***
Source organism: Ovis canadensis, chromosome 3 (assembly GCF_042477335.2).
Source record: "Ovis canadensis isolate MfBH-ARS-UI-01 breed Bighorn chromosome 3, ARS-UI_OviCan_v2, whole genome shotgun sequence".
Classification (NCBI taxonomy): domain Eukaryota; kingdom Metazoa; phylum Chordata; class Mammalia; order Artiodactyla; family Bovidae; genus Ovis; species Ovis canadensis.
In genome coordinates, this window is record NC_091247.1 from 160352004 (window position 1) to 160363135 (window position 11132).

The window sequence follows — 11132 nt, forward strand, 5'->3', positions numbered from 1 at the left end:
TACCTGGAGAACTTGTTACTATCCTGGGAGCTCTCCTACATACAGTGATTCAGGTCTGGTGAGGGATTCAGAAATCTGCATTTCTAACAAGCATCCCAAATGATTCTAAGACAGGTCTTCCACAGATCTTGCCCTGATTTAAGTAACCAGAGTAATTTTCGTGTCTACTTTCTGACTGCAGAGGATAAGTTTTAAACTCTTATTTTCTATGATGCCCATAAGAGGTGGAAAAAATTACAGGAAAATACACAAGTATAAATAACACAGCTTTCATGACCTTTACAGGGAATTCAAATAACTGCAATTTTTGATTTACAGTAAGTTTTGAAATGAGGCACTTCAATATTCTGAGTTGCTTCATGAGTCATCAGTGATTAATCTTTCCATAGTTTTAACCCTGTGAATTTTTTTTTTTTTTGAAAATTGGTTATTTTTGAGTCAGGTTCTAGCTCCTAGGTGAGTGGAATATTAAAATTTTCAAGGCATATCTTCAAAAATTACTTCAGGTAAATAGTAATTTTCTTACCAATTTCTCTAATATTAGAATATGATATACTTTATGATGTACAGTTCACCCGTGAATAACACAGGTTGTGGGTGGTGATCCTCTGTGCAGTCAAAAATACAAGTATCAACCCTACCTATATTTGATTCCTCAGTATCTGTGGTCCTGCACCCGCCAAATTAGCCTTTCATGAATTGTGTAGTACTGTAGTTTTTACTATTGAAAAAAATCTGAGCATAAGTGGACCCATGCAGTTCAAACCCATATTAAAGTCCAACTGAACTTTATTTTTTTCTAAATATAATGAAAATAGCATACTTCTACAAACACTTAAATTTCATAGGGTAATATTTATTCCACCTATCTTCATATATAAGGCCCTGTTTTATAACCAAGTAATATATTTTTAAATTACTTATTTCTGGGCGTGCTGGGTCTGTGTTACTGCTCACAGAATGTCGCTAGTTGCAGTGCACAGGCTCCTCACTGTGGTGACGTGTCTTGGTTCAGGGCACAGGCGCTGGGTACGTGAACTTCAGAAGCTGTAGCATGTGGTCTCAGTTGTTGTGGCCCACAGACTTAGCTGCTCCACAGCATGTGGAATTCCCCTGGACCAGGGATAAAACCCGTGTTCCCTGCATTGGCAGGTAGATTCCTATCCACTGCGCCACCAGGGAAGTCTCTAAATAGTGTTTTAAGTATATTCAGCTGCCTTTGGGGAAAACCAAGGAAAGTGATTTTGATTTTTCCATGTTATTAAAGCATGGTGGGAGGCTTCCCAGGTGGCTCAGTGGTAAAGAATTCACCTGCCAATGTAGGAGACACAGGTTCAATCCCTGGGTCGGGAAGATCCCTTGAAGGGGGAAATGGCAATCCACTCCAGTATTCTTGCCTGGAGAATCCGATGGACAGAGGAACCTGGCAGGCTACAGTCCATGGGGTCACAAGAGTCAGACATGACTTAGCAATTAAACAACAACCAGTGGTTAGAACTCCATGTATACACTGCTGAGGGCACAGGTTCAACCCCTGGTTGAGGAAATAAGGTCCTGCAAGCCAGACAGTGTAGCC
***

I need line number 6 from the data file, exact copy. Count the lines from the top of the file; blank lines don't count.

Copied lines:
TACCTGGAGAACTTGTTACTATCCTGGGAGCTCTCCTACATACAGTGATTCAGGTCTGGTGAGGGATTCAGAAATCTGCATTTCTAACAAGCATCCCAAATGATTCTAAGACAGGTCTTCCACAGATCTTGCCCTGATTTAAGTAACCAGAGTAATTTTCGTGTCTACTTTCTGACTGCAGAGGATAAGTTTTAAACTCTTATTTTCTATGATGCCCATAAGAGGTGGAAAAAATTACAGGAAAATACACAAGTATAAATAACACAGCTTTCATGACCTTTACAGGGAATTCAAATAACTGCAATTTTTGATTTACAGTAAGTTTTGAAATGAGGCACTTCAATATTCTGAGTTGCTTCATGAGTCATCAGTGATTAATCTTTCCATAGTTTTAACCCTGTGAATTTTTTTTTTTTTTGAAAATTGGTTATTTTTGAGTCAGGTTCTAGCTCCTAGGTGAGTGGAATATTAAAATTTTCAAGGCATATCTTCAAAAATTACTTCAGGTAAATAGTAATTTTCTTACCAATTTCTCTAATATTAGAATATGATATACTTTATGATGTACAGTTCACCCGTGAATAACACAGGTTGTGGGTGGTGATCCTCTGTGCAGTCAAAAATACAAGTATCAACCCTACCTATATTTGATTCCTCAGTATCTGTGGTCCTGCACCCGCCAAATTAGCCTTTCATGAATTGTGTAGTACTGTAGTTTTTACTATTGAAAAAAATCTGAGCATAAGTGGACCCATGCAGTTCAAACCCATATTAAAGTCCAACTGAACTTTATTTTTTTCTAAATATAATGAAAATAGCATACTTCTACAAACACTTAAATTTCATAGGGTAATATTTATTCCACCTATCTTCATATATAAGGCCCTGTTTTATAACCAAGTAATATATTTTTAAATTACTTATTTCTGGGCGTGCTGGGTCTGTGTTACTGCTCACAGAATGTCGCTAGTTGCAGTGCACAGGCTCCTCACTGTGGTGACGTGTCTTGGTTCAGGGCACAGGCGCTGGGTACGTGAACTTCAGAAGCTGTAGCATGTGGTCTCAGTTGTTGTGGCCCACAGACTTAGCTGCTCCACAGCATGTGGAATTCCCCTGGACCAGGGATAAAACCCGTGTTCCCTGCATTGGCAGGTAGATTCCTATCCACTGCGCCACCAGGGAAGTCTCTAAATAGTGTTTTAAGTATATTCAGCTGCCTTTGGGGAAAACCAAGGAAAGTGATTTTGATTTTTCCATGTTATTAAAGCATGGTGGGAGGCTTCCCAGGTGGCTCAGTGGTAAAGAATTCACCTGCCAATGTAGGAGACACAGGTTCAATCCCTGGGTCGGGAAGATCCCTTGAAGGGGGAAATGGCAATCCACTCCAGTATTCTTGCCTGGAGAATCCGATGGACAGAGGAACCTGGCAGGCTACAGTCCATGGGGTCACAAGAGTCAGACATGACTTAGCAATTAAACAACAACCAGTGGTTAGAACTCCATGTATACACTGCTGAGGGCACAGGTTCAACCCCTGGTTGAGGAAATAAGGTCCTGCAAGCCAGACAGTGTAGCC